- to teach people,
- to help them connect the dots in scripture,
- to learn how to hear from the Holy Spirit for themselves,
- to invite and challenge them to go deeper with Jesus,
- to create materials, and one day even a school of sorts to systematically equip them in their gifts and strengths to be used to be kingdom builders.
What might that have looked like? I have no idea, because there is no job title for that. People who do that have built their organization from the ground up while working other “tent making” jobs to pay the bills. And now we come full circle because this is exactly where I find myself.
Saving the specifics for another post, I think I have a plan. I’ve learned, hopefully, from what has been hidden in hindsight, and the process of getting from there to here. I think God has hidden this for me, so that, perhaps, I can be more effective starting now as a Kingdom builder than I ever could have been had I tried 20 years ago.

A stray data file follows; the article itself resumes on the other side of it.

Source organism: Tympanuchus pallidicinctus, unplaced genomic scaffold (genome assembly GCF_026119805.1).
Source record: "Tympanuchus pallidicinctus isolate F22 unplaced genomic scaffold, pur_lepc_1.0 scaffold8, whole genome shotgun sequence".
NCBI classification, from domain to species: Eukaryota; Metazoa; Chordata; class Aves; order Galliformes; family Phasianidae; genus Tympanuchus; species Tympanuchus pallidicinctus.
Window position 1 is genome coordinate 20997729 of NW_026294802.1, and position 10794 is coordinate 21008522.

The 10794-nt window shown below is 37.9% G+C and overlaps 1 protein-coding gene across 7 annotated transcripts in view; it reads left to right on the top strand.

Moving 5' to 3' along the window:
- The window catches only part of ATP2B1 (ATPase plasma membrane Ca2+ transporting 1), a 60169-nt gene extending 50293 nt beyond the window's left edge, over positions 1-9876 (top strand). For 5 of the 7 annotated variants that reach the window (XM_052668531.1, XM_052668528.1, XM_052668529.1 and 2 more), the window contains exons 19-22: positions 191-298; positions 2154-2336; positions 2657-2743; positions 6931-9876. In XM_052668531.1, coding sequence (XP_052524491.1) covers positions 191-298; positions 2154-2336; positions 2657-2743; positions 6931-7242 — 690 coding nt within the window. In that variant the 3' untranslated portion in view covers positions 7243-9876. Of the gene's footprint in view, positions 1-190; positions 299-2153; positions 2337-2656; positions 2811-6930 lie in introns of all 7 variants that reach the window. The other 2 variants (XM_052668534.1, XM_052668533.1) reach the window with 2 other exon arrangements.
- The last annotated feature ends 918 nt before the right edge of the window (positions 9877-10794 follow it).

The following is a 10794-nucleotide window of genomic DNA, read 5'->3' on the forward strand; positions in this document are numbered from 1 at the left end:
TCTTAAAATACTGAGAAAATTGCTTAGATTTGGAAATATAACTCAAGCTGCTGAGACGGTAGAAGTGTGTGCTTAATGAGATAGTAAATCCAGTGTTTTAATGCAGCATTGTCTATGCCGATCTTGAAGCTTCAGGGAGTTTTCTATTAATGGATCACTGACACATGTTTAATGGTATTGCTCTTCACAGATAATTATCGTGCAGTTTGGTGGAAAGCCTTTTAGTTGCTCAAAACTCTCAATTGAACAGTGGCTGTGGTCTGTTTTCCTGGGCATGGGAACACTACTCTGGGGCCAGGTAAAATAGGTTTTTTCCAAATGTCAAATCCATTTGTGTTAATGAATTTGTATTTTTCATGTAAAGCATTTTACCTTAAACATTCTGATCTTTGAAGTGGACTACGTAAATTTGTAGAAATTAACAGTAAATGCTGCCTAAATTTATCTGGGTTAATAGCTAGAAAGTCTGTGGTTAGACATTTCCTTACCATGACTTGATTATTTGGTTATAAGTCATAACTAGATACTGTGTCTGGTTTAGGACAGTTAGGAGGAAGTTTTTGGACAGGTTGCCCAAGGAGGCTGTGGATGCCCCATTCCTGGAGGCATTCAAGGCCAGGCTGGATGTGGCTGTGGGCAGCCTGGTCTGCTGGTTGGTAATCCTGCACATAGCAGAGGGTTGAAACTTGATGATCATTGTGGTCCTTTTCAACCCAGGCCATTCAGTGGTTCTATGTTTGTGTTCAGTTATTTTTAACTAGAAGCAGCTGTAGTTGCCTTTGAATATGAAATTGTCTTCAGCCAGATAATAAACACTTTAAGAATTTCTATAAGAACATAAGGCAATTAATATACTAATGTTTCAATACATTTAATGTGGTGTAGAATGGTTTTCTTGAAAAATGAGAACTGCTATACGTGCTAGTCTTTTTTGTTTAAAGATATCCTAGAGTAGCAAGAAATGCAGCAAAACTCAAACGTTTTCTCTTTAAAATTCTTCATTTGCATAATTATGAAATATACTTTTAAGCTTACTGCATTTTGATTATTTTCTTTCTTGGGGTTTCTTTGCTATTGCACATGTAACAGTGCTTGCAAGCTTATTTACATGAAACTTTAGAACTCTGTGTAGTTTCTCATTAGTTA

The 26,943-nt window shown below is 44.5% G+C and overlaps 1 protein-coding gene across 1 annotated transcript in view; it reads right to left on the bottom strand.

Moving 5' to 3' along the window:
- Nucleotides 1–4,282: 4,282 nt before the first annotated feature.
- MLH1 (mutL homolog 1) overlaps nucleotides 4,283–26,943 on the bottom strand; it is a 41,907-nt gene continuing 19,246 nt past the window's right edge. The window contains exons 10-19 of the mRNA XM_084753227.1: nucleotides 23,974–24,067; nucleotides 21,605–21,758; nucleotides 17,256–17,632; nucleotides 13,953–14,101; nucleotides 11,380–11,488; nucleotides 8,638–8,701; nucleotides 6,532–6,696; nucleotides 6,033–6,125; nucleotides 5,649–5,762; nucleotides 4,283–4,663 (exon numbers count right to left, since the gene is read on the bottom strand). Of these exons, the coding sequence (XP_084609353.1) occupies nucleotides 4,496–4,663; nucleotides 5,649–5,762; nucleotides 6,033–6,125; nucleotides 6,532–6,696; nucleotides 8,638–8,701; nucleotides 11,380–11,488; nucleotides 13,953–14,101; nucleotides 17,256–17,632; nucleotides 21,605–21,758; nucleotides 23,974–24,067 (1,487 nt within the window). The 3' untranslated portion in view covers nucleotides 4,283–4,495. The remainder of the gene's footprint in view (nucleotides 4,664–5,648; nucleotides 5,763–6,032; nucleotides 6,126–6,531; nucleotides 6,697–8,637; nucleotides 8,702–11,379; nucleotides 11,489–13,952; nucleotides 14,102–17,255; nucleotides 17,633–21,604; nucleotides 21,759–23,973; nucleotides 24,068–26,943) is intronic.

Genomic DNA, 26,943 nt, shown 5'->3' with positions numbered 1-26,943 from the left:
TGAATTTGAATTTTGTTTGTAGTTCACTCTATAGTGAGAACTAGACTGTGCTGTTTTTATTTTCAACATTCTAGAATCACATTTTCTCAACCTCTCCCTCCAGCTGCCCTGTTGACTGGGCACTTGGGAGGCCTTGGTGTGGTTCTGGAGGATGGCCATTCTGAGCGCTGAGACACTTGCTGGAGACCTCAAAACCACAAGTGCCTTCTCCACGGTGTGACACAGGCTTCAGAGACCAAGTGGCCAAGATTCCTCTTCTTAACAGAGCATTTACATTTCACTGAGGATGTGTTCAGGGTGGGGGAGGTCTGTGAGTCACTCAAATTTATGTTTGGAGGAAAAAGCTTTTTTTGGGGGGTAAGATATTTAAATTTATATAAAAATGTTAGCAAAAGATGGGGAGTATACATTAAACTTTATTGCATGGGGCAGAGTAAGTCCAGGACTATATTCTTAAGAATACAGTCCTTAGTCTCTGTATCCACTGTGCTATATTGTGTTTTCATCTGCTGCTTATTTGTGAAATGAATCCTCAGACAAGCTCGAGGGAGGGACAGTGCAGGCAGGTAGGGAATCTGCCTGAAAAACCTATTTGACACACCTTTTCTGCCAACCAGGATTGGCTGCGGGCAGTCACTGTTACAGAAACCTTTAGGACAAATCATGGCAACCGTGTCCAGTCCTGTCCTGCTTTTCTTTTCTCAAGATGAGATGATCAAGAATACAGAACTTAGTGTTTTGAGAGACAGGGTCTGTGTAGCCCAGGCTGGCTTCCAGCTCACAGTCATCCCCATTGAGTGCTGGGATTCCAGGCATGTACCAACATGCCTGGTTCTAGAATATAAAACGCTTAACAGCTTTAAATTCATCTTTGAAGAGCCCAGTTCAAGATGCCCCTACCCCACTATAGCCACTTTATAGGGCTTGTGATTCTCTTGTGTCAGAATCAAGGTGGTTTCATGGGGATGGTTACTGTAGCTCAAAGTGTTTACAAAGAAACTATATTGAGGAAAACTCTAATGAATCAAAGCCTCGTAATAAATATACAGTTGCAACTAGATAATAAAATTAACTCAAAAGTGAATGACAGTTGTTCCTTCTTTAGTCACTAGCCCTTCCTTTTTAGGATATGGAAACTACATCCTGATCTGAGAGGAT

Things to think on
Take a few moments and look back on your life since you decided to intentionally follow Jesus.
- Are you doing what God has wired you to be doing to build His kingdom in your own context?
- What assumption(s) have you made about how your calling should be fulfilled?
- Have you been trying to fulfill your calling in one way when it should be fulfilled in another? What might that other way be? Think outside the box.
Please share your thoughts and experiences in the comments below so that we can all learn from each other.